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Distinguishing the Clinical Nurse Specialist From Other Graduate Nursing Roles

Mohr, Lynn, D., PhD, APRN, PCNS-BC, CPN; Coke, Lola, A., PhD, APRN, ACNS-BC, FAHA, FPCN, FAAN

doi: 10.1097/NUR.0000000000000373
Feature Article

Purpose: Today’s healthcare environment poses diverse and complex patient care challenges and requires a highly qualified and experienced nursing workforce. To mitigate these challenges are graduate nursing roles, each with a different set of competencies and expertise. With the availability of many different graduate nursing roles, both patients and healthcare professionals can be confused in understanding the benefit of each role. To gain the maximum benefit from each role, it is important that healthcare providers and administrators are able to distinguish the uniqueness of each role to best use the role and develop strategies for effective collaboration and interprofessional interaction. The purpose of this article was to define the role, educational preparation, role differences, and practice competencies for the clinical nurse specialist (CNS), nurse practitioner, clinical nurse leader, and nurse educator/staff development educator roles. A second purpose was to provide role clarity and demonstrate the unique value the CNS brings to the healthcare environment.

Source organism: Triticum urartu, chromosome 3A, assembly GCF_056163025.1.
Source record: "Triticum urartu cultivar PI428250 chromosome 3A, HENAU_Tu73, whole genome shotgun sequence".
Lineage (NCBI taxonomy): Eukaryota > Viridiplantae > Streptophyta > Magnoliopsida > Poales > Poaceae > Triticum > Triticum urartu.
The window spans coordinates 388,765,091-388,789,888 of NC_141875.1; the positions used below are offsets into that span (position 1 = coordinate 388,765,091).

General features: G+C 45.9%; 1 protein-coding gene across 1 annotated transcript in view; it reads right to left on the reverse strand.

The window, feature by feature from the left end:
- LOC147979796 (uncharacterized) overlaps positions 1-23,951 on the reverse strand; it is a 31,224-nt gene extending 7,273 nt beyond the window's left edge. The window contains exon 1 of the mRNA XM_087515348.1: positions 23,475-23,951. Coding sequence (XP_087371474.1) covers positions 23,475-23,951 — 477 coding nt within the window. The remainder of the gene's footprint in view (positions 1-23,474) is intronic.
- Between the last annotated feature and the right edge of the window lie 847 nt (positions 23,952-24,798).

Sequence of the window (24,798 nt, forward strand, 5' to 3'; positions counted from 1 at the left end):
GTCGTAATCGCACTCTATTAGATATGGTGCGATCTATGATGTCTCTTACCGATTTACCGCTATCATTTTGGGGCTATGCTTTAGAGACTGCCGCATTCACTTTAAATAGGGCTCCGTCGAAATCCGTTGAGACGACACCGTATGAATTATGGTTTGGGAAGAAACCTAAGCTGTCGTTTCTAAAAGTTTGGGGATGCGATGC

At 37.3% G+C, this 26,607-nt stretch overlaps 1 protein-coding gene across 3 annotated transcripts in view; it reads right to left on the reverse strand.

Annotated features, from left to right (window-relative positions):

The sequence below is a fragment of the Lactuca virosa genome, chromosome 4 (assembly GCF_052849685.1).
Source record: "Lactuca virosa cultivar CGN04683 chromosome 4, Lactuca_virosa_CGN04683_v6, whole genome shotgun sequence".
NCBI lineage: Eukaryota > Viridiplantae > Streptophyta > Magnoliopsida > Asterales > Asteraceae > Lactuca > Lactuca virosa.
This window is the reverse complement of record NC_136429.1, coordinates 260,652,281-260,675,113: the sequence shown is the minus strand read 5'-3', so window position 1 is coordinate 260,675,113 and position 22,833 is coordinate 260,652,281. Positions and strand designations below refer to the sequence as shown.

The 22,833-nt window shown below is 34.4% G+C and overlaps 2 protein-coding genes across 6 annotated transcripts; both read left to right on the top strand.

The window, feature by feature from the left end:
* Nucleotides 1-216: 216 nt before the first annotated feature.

Description: Using evidence and reviewing role competencies established by varying organizations, each role is presented with similarities and differences among the roles discussed. In addition, collaboration among the identified roles was reviewed, and recommendations were provided for the new and practicing CNSs.

Outcomes: Although there are some similarities among the graduate nursing roles such as in educational, licensing, and certification requirements, each role must be understood to gain the full role scope and benefit and glean the anticipated outcomes.

Conclusions: Healthcare providers must be aware of the differences in graduate nursing roles, especially in comparing the CNS with other roles to avoid confusion that may lead to roles being underused with a limited job scope. The CNS provides a unique set of services at all system outcome levels and is an essential part of the healthcare team especially in the acute care setting.

Author Affiliations: Assistant Professor (Dr Mohr), Women Children and Family Nursing, and Associate Professor (Dr Coke), Adult Health and Gerontological Nursing, Rush University College of Nursing, Chicago, Illinois.

The authors report no conflicts of interest.

Correspondence: Lynn D. Mohr, PhD, APRN, PCNS-BC, CPN, Women Children and Family Nursing, Rush University College of Nursing, 600 S Paulina St, Chicago, IL 60612-3244 (

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